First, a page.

Wednesday, April 15, 2020

#TBRChallenge 2020: The Lady Flees Her Lord

The Book: The Lady Flees Her Lord by Ann Lethbridge

The Particulars: Historical romance, 2008, Sourcebooks, Out of Print, Rights Reverted / Available Self-published digital edition

Why Was It In Wendy's TBR?: According to my notes I picked up the Sourcebooks edition of this historical romance (published under the author's Michele Ann Young name) at RWA 2009 (Washington D.C.). So yes, this book has been in my TBR for over 10 years. Don't hate the player, hate the game.  Anyway, I know I picked this up because, if memory serves, Sourcebooks was fairly new to the whole romance thing at the time and I knew that Young was also Ann Lethbridge, who I was familiar with from her work with Harlequin Historical.  So taking a flier to pick up this book, for free, seemed like a safe bet.  Ahem, even if it did languish in my TBR for 10 years....

The Review: I haven't read many historical romances so far in 2020 and this one went down like comfort food.  Like if macaroni and cheese and mashed potatoes had a baby.  It didn't hold a lot of surprises, and it gets a wee melodramatic at the end, but the pages easily turned and I liked the characters.  It didn't change my life, but believe me I've stumbled on way worse lurking in the depths of my TBR.

Lucinda, Lady Denbigh is married to a vile man. Oh she once thought she was so lucky - a plump, full-figured gal who bagged a handsome, very eligible man - only to discover he only wanted her for her father's money and to be a broodmare.  Years into the marriage, she's barren, he berates her as a cold fish, and heaps emotional abuse on her.  Worse still, his gambling is out of control and he's fallen in with a distasteful crowd.  She has no choice but to flee in the middle of the night.

Through a series of happenstance she picks up an orphaned infant girl along the way.  Yes, it's the height of melodrama but stick with me here.  Anyway, Lucinda tries to find the child's "mother" fast because she needs to get the heck out of London.  But that doesn't happen, there's no time, and the idea of placing the child in a foundling home turns her stomach.  She's ached to become a mother, so why not now?  Plus the kid provides a certain amount of camouflage. Lady Denbigh, after all, is barren.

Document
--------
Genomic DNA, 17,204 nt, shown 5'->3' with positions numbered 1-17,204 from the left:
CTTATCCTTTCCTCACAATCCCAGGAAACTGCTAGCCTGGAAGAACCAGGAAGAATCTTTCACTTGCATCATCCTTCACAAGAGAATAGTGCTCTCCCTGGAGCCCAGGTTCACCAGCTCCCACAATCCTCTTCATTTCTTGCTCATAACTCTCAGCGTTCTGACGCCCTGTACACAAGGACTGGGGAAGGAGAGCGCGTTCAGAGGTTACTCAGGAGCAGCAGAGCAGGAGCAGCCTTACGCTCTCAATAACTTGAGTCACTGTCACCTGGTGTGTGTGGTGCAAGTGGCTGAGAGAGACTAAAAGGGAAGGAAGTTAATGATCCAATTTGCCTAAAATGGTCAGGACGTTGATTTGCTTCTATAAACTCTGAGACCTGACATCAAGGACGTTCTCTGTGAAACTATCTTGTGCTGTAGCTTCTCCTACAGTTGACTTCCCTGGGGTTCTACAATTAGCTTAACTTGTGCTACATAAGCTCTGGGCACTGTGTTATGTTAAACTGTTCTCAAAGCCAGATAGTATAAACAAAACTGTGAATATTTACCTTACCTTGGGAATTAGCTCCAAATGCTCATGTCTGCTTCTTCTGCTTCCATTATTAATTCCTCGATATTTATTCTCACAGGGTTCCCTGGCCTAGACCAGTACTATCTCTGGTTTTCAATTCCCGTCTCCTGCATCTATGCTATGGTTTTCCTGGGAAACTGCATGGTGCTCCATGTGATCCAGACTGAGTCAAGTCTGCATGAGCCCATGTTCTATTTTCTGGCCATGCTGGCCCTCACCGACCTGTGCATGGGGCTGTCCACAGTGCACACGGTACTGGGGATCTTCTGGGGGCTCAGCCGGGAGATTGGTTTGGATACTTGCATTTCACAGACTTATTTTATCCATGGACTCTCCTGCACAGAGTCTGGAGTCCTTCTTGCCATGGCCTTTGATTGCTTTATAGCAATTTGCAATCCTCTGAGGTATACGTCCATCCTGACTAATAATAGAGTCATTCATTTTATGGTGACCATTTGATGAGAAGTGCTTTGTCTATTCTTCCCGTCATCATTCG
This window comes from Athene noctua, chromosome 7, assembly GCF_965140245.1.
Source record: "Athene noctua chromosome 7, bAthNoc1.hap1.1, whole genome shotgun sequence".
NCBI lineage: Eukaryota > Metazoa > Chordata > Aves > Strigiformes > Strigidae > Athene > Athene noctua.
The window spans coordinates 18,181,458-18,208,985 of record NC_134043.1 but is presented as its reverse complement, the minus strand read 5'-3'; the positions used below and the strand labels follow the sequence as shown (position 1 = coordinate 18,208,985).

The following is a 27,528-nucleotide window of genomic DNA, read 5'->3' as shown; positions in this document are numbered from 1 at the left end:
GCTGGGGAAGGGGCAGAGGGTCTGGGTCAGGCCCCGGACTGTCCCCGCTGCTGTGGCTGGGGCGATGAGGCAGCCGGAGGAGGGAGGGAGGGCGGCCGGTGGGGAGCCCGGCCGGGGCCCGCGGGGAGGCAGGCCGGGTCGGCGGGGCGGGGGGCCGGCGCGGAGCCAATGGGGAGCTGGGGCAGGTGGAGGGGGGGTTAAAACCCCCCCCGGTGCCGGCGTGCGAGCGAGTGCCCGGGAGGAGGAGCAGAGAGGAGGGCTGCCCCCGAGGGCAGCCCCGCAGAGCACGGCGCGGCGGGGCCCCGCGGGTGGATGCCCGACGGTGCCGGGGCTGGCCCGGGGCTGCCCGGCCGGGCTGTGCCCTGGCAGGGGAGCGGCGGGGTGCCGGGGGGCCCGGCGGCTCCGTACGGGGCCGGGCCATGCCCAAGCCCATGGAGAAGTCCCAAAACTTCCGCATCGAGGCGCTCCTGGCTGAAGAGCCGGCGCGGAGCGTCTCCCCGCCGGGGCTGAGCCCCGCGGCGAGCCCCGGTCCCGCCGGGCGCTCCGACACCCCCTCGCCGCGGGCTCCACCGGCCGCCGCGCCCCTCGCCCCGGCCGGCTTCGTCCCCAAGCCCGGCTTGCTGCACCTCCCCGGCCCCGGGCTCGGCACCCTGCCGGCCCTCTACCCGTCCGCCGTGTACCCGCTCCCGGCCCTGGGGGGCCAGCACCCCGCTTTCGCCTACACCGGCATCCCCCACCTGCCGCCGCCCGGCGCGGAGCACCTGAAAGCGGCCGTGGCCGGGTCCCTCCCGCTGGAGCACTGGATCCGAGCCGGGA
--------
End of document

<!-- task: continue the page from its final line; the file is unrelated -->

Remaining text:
Original Cover
She ends up in Kent, renting the dower house from Lord Hugo Wanstead, a fact he only learns after he nearly runs her daughter down with his horse.  Newly returned from the war, where he was injured, Hugo finds his country estate in disrepair thanks to Dear Old Dad.  His injury pains him, he's Brooding with a Capital B, and wants Lucinda gone - only to realize 1) she paid a year's worth rent in advance (which, that's explained) and 2) he's flat broke and his estate manager was desperate for the infusion of cash.

We all know where this is going.  Hugo and Lucinda are a perfect match but she is holding back the mother of all secrets and he's got emotional baggage up the wazoo thanks to his father and a dead wife.  He's in lust with Lucinda from the moment he lays eyes on her - he's a rather large man and she's all soft, lush curves in all the right places.  Soon she's bringing him out of his shell, he's playing Lord of the manor, and everybody in town is taken with her.  But wouldn't you know it? Her past comes back to haunt her. Because of course it does.

This was a quick one-day read for me (and it's single title length - so right book, right time - a true Calgon-take-me-away read) although anytime Lucinda's husband is on page it's a tough go.  I understand that infidelity is a non-starter for a lot of romance readers, but seriously this guy is such an a-hole that you want him to get absolutely everything that's coming to him.  His emotional abuse is hard to read, berating her for her weight, her frigidity, forcing her on a diet etc.  He's also prepared to essentially prostitute her out, which is ultimately what tips the scales to her fleeing in the dead of night.